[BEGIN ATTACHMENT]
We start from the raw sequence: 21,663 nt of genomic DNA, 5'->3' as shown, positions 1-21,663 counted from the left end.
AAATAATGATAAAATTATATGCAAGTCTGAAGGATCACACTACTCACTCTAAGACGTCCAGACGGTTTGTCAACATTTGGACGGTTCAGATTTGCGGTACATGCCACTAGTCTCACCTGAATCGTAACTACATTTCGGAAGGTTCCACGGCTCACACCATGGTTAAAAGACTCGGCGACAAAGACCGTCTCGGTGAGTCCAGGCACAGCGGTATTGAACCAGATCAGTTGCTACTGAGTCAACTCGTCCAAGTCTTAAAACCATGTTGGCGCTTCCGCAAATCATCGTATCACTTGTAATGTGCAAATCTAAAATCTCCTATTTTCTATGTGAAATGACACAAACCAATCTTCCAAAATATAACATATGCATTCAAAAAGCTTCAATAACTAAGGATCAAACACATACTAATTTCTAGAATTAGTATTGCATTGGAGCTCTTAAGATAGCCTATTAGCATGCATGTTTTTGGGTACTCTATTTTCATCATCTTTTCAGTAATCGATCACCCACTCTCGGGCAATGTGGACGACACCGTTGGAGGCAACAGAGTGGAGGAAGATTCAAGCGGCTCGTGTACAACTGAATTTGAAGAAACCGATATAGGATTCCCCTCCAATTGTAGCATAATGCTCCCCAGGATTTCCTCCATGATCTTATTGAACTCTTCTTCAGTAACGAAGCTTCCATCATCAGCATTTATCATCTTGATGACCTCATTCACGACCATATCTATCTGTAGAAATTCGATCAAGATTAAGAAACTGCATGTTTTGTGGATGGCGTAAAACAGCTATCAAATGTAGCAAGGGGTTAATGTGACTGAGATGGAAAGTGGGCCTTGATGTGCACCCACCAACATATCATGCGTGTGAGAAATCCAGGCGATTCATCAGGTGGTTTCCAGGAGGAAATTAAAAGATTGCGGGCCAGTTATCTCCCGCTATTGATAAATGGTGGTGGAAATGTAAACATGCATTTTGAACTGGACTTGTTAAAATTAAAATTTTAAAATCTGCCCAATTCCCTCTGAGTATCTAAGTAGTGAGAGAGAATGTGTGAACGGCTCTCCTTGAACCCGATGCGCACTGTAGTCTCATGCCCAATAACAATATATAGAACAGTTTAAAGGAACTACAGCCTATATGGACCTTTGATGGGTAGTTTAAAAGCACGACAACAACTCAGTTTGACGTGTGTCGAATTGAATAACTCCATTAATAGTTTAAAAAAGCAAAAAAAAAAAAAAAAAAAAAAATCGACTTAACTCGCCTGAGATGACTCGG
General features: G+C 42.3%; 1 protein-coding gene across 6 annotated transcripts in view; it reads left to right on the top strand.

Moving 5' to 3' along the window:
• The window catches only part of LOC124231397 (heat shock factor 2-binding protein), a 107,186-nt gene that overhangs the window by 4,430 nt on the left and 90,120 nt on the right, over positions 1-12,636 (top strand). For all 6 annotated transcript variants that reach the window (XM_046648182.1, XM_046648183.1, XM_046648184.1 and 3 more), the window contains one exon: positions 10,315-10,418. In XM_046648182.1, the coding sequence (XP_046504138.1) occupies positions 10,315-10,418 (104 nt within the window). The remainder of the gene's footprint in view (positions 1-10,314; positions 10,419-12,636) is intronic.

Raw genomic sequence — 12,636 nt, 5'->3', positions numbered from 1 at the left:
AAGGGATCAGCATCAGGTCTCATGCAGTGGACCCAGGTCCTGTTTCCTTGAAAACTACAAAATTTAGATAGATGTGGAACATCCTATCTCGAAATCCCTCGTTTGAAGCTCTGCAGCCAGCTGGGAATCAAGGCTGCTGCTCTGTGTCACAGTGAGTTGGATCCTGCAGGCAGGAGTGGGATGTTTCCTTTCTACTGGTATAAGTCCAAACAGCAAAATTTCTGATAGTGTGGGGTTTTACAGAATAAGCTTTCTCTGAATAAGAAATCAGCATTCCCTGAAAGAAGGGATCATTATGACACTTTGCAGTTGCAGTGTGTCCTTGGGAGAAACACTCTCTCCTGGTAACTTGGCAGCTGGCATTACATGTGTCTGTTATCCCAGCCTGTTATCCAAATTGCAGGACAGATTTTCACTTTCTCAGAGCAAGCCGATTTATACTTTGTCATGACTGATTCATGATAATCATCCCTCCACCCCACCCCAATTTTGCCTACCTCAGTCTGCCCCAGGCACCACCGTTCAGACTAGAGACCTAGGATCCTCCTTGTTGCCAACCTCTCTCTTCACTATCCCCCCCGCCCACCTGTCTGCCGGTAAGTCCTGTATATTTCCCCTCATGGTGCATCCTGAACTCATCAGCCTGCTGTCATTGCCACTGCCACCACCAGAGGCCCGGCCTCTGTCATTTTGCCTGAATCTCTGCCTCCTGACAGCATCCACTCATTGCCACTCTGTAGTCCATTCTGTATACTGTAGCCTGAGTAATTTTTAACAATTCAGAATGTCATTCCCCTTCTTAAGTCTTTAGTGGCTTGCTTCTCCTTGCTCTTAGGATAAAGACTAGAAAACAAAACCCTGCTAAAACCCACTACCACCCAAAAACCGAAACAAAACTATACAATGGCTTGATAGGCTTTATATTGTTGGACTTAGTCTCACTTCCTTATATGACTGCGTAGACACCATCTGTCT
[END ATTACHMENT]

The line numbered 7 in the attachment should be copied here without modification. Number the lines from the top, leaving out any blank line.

AAGGGATCAGCATCAGGTCTCATGCAGTGGACCCAGGTCCTGTTTCCTTGAAAACTACAAAATTTAGATAGATGTGGAACATCCTATCTCGAAATCCCTCGTTTGAAGCTCTGCAGCCAGCTGGGAATCAAGGCTGCTGCTCTGTGTCACAGTGAGTTGGATCCTGCAGGCAGGAGTGGGATGTTTCCTTTCTACTGGTATAAGTCCAAACAGCAAAATTTCTGATAGTGTGGGGTTTTACAGAATAAGCTTTCTCTGAATAAGAAATCAGCATTCCCTGAAAGAAGGGATCATTATGACACTTTGCAGTTGCAGTGTGTCCTTGGGAGAAACACTCTCTCCTGGTAACTTGGCAGCTGGCATTACATGTGTCTGTTATCCCAGCCTGTTATCCAAATTGCAGGACAGATTTTCACTTTCTCAGAGCAAGCCGATTTATACTTTGTCATGACTGATTCATGATAATCATCCCTCCACCCCACCCCAATTTTGCCTACCTCAGTCTGCCCCAGGCACCACCGTTCAGACTAGAGACCTAGGATCCTCCTTGTTGCCAACCTCTCTCTTCACTATCCCCCCCGCCCACCTGTCTGCCGGTAAGTCCTGTATATTTCCCCTCATGGTGCATCCTGAACTCATCAGCCTGCTGTCATTGCCACTGCCACCACCAGAGGCCCGGCCTCTGTCATTTTGCCTGAATCTCTGCCTCCTGACAGCATCCACTCATTGCCACTCTGTAGTCCATTCTGTATACTGTAGCCTGAGTAATTTTTAACAATTCAGAATGTCATTCCCCTTCTTAAGTCTTTAGTGGCTTGCTTCTCCTTGCTCTTAGGATAAAGACTAGAAAACAAAACCCTGCTAAAACCCACTACCACCCAAAAACCGAAACAAAACTATACAATGGCTTGATAGGCTTTATATTGTTGGACTTAGTCTCACTTCCTTATATGACTGCGTAGACACCATCTGTCT